|Schmidt Peterson Hamilton HP Motorsports|
|Dallara DW12||Honda HI13TT V6t||Tristan Vautier||55||21||10||17||16||16||11||14||18||21||13||19||19||16||21||12||11||22||11||21||20th||266|
|Schmidt Peterson Motorsports|
|Dallara DW12||Honda HI14TT V6t||Jacques Villeneuve8||5||14||30th||29|
|Dallara DW12||Honda HI15TT V6t||James Hinchcliffe||5||16||1||12||7||12||Wth||23rd||129|
|Dallara DW12||Honda HI16TT V6t||James Hinchcliffe||5||19||18||8||6||3||7||18||21||14||9||3||5||10||2*||18||12||13th||416|
|Dallara DW12||Honda HI17TT V6t||James Hinchcliffe||5||9||1||7||12||13||22||3||20||14||20||10||3||11||20||8||21||22||13th||376|
|Dallara DW12||Honda HI18TT V6t||James Hinchcliffe||5||4||6||9||3||7||DNQ||11||16||4||10||1||4||14||20||15||22||15||10th||391|
|Arrow Schmidt Peterson Motorsports|
|Dallara DW12||Honda HI19TT V6t||James Hinchcliffe||5||6||16||6||9||16||11||9||18||19||7||6||3||22||20||12||20||9||12th||370|
|Arrow McLaren SP|
|Dallara DW12||Chevrolet IndyCar V6t||Patricio O'Ward||5||12||8||8||2*||4||12||6||3*||2||11||3rd*||297*|
* Season still in progress
- ^ In conjunction with Chip Ganassi Racing.
- ^ In conjunction with Bryan Herta Autosport.
- ^ Dan Wheldon was killed during the running of the 2011 IZOD IndyCar World Championship.
- ^ In conjunction with Rahal Letterman Lanigan Racing.
- ^ In conjunction with AFS Racing.
- ^ The final race at Las Vegas was canceled due to Dan Wheldon's death.
- ^ In conjunction with AFS Racing and Kingdom Racing.
- ^ In conjunction with Team Pelfrey.
- ^ In conjunction with SMP Racing.
- ^ In conjunction with Meyer Shank Racing
- ^ In conjunction with MotoGator Team Stange Racing
- ^ In conjunction with McLaren Racing
IndyCar Series winsEdit
|#||Season||Date||Sanction||Track / Race||No.||Winning Driver||Chassis||Engine||Tire||Grid||Laps Led|
|1||2013||June 2||IndyCar||Detroit Belle Isle Grand Prix||77||Simon Pagenaud||Dallara DW12||Honda HI13TT V6t||Firestone||6||18|
|2||September 1||IndyCar||Grand Prix of Baltimore||77||Simon Pagenaud (2)||Dallara DW12||Honda HI13TT V6t||Firestone||3||7|
|3||2014||May 10||IndyCar||Grand Prix of Indianapolis||77||Simon Pagenaud (3)||Dallara DW12||Honda HI14TT V6t||Firestone||4||6|
|4||June 29||IndyCar||Grand Prix of Houston||77||Simon Pagenaud (4)||Dallara DW12||Honda HI14TT V6t||Firestone||3||43|
|5||2015||April 12||IndyCar||Indy Grand Prix of Louisiana||5||James Hinchcliffe||Dallara DW12||Honda HI15TT V6t||Firestone||16||15|
|6||2017||April 9||IndyCar||Toyota Grand Prix of Long Beach||5||James Hinchcliffe (2)||Dallara DW12||Honda HI17TT V6t||Firestone||4||25|
|7||2018||July 8||IndyCar||Iowa Corn 300||5||James Hinchcliffe (3)||Dallara DW12||Honda HI18TT V6t||Firestone||11||45|
Complete Indy Lights resultsEdit
|Indy Lights results|
|Dallara||Infiniti||Arie Luyendyk Jr.||5||9||2||3||7||11||9||8||330||—||3rd||—|
|Dallara||Nissan VRH||Jay Howard||7||3||3||2||2||6||18||1||7||1||10||5||3||390||—||1st||—|
|Dallara||Nissan VRH||Alex Lloyd||7||1*||1*||1||1*||1*||2||2||1||3||1*||11*||22||2||1*||DNS||2*||652||—||1st||—|
|Dallara||Nissan VRH||Richard Antinucci||7||2*||2||1||13||2||16||9||2||1*||12||3||14||4||3||2||21||478||—||2nd||—|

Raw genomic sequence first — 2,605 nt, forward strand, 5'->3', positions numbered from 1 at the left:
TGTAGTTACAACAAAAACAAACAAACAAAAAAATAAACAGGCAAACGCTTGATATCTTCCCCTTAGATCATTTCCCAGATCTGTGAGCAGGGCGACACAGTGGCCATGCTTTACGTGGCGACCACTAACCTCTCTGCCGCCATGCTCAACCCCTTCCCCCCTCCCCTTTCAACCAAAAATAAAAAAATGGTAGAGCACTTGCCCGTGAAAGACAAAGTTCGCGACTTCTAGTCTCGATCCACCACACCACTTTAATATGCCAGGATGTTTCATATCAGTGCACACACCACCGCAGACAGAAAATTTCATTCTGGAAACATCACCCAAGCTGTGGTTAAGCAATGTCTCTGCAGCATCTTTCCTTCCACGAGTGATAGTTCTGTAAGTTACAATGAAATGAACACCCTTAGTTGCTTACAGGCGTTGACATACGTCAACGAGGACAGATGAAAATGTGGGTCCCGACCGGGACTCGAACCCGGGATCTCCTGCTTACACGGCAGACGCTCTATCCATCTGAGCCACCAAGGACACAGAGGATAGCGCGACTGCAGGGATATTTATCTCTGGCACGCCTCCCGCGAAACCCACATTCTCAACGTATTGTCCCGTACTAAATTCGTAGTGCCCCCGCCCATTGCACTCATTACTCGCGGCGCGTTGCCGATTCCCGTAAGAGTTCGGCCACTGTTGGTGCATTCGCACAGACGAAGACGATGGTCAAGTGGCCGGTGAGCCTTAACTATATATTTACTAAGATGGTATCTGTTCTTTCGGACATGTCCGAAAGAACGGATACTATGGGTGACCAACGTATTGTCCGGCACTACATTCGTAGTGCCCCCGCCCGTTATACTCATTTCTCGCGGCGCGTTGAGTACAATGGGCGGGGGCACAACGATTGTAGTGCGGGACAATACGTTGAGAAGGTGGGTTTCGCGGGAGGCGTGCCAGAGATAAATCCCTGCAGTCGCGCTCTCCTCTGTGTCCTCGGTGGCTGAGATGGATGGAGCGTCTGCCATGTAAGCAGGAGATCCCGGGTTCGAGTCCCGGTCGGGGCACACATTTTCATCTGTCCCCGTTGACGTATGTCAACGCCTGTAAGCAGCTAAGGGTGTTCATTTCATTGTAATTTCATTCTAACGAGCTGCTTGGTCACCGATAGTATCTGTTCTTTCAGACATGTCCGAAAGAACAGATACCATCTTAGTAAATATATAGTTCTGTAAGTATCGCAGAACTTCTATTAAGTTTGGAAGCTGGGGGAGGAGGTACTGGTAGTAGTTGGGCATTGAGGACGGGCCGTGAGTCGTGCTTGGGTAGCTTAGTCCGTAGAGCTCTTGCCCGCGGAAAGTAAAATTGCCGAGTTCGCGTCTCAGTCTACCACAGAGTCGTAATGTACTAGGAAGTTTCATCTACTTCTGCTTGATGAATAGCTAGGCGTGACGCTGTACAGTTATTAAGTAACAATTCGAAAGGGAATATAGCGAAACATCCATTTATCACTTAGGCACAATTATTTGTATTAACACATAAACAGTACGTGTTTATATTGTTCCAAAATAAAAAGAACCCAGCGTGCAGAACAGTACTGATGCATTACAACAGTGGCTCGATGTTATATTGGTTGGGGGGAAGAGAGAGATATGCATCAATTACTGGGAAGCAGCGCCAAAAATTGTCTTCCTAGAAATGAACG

|Dallara||Nissan VRH||James Hinchcliffe||7||6||3||3||12||16||7||3||21||3||4||7||2||6||12||14||395||—||5th||—|
|Dallara||Nissan VRH||Jean-Karl Vernay||7||1*||1*||3||13||3||1||1*||2||8||1*||4||3||15||494||—||1st||—|
|Dallara||Nissan VRH||Victor Carbone||3||9||14||6||18||6||7||9||11||4||10||10||3||7||1||357||—||6th||—|
|Dallara||Nissan VRH||Victor Carbone||3||5||5||4||6*||4||6||3||3||8||8||DNS||5||340||—||6th||—|
|Dallara||Nissan VRH||Gabby Chaves||7||8||3||2||2||4||2||3||3||1*||3||2||2||449||—||2nd||—|
|Dallara||Nissan VRH||Luiz Razia||7||5||5||2||4||2||1*||4||8||12||3||11||8||3||4||403||403||5th||1st|
|Juan Pablo Garcia||10||7||8||7||6||6||6||6||4||8||10||6||7||4||9||372||6th|
|Dallara IL-15||Mazda-AER MZR-R 2.0 Turbo I4||RC Enerson||7||9||13||4||3||7||5||2||4||8||5||2*||3||1*||4||6||6||295||407||4th||1st|
|Dallara IL-15||Mazda-AER MZR-R 2.0 Turbo I4||RC Enerson||7||5||12||3||6||4||8||15||11||111||384||14th||2nd|
- YouTube video, Sam's story, Schmidt Peterson Motorsports, May 21, 2014
- "Indy Lights manager Chris Griffis dies". ESPN.com. ESPN Inc. September 13, 2011. Retrieved September 14, 2011.
- "Archived copy". Archived from the original on 2017-10-19. Retrieved 2017-10-18.CS1 maint: archived copy as title (link)
- "Canadian driver Robert Wickens suffers multiple injuries in violent IndyCar crash". CBC News. CBC. August 20, 2018. Retrieved August 20, 2018.
- "Indy driver Wickens confirms he's paralyzed". ESPN.com. Retrieved 26 October 2018.
- Malsher, David (27 October 2018). "Wickens clarifies paraplegic reference". Motorsport.com. Retrieved 27 October 2018.
- "Arrow becomes title sponsor at SPM". RACER. 2019-01-18. Retrieved 2019-01-18.
- Malsher, David (October 30, 2018). "Sauber F1 driver Marcus Ericsson gets 2019 Schmidt IndyCar seat". Autosport. Retrieved October 30, 2018.
- Malsher, David (August 9, 2019). "McLaren returns to IndyCar full-time partnering with Arrow SPM". Motorsport.com. Motorsport Network. Retrieved August 9, 2019.
- Lewandowski, Dave (October 19, 2013). "Karam secures title; Munoz wins fourth race". IndyCar. Retrieved October 19, 2013.
- Schmidt Peterson Motorsports partners with Belardi - Indy Lights, 20 April 2017